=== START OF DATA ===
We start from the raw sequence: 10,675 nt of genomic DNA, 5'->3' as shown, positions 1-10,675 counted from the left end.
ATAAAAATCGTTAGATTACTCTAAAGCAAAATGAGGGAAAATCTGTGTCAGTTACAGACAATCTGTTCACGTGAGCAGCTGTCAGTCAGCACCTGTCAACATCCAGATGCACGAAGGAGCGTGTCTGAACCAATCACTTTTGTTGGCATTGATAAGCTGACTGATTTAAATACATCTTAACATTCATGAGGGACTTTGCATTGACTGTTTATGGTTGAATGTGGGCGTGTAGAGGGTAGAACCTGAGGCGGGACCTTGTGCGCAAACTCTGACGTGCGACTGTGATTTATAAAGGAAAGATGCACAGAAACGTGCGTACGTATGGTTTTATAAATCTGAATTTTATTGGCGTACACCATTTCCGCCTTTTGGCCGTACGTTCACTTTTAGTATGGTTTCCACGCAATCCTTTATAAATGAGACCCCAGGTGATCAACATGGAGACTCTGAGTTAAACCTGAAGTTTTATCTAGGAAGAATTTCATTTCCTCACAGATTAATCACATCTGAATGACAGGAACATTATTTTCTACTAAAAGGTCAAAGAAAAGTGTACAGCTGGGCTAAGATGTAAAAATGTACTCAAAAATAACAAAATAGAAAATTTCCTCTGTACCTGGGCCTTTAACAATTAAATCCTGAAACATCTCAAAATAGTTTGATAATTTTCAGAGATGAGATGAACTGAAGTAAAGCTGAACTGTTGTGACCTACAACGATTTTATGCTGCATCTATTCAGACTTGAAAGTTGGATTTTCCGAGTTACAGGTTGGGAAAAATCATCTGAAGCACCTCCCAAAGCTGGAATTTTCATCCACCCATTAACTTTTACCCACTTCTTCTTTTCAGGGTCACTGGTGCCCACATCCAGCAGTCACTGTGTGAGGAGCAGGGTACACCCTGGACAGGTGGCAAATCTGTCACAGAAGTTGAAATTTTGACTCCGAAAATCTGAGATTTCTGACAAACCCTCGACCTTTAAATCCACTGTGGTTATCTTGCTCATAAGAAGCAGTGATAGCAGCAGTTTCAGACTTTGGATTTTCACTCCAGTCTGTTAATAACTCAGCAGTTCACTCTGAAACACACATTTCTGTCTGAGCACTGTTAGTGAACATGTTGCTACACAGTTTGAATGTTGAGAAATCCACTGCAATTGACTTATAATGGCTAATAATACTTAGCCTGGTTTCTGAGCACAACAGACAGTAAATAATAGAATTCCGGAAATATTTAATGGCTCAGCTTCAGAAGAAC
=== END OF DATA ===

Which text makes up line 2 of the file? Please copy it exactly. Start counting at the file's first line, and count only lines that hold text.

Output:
ATAAAAATCGTTAGATTACTCTAAAGCAAAATGAGGGAAAATCTGTGTCAGTTACAGACAATCTGTTCACGTGAGCAGCTGTCAGTCAGCACCTGTCAACATCCAGATGCACGAAGGAGCGTGTCTGAACCAATCACTTTTGTTGGCATTGATAAGCTGACTGATTTAAATACATCTTAACATTCATGAGGGACTTTGCATTGACTGTTTATGGTTGAATGTGGGCGTGTAGAGGGTAGAACCTGAGGCGGGACCTTGTGCGCAAACTCTGACGTGCGACTGTGATTTATAAAGGAAAGATGCACAGAAACGTGCGTACGTATGGTTTTATAAATCTGAATTTTATTGGCGTACACCATTTCCGCCTTTTGGCCGTACGTTCACTTTTAGTATGGTTTCCACGCAATCCTTTATAAATGAGACCCCAGGTGATCAACATGGAGACTCTGAGTTAAACCTGAAGTTTTATCTAGGAAGAATTTCATTTCCTCACAGATTAATCACATCTGAATGACAGGAACATTATTTTCTACTAAAAGGTCAAAGAAAAGTGTACAGCTGGGCTAAGATGTAAAAATGTACTCAAAAATAACAAAATAGAAAATTTCCTCTGTACCTGGGCCTTTAACAATTAAATCCTGAAACATCTCAAAATAGTTTGATAATTTTCAGAGATGAGATGAACTGAAGTAAAGCTGAACTGTTGTGACCTACAACGATTTTATGCTGCATCTATTCAGACTTGAAAGTTGGATTTTCCGAGTTACAGGTTGGGAAAAATCATCTGAAGCACCTCCCAAAGCTGGAATTTTCATCCACCCATTAACTTTTACCCACTTCTTCTTTTCAGGGTCACTGGTGCCCACATCCAGCAGTCACTGTGTGAGGAGCAGGGTACACCCTGGACAGGTGGCAAATCTGTCACAGAAGTTGAAATTTTGACTCCGAAAATCTGAGATTTCTGACAAACCCTCGACCTTTAAATCCACTGTGGTTATCTTGCTCATAAGAAGCAGTGATAGCAGCAGTTTCAGACTTTGGATTTTCACTCCAGTCTGTTAATAACTCAGCAGTTCACTCTGAAACACACATTTCTGTCTGAGCACTGTTAGTGAACATGTTGCTACACAGTTTGAATGTTGAGAAATCCACTGCAATTGACTTATAATGGCTAATAATACTTAGCCTGGTTTCTGAGCACAACAGACAGTAAATAATAGAATTCCGGAAATATTTAATGGCTCAGCTTCAGAAGAAC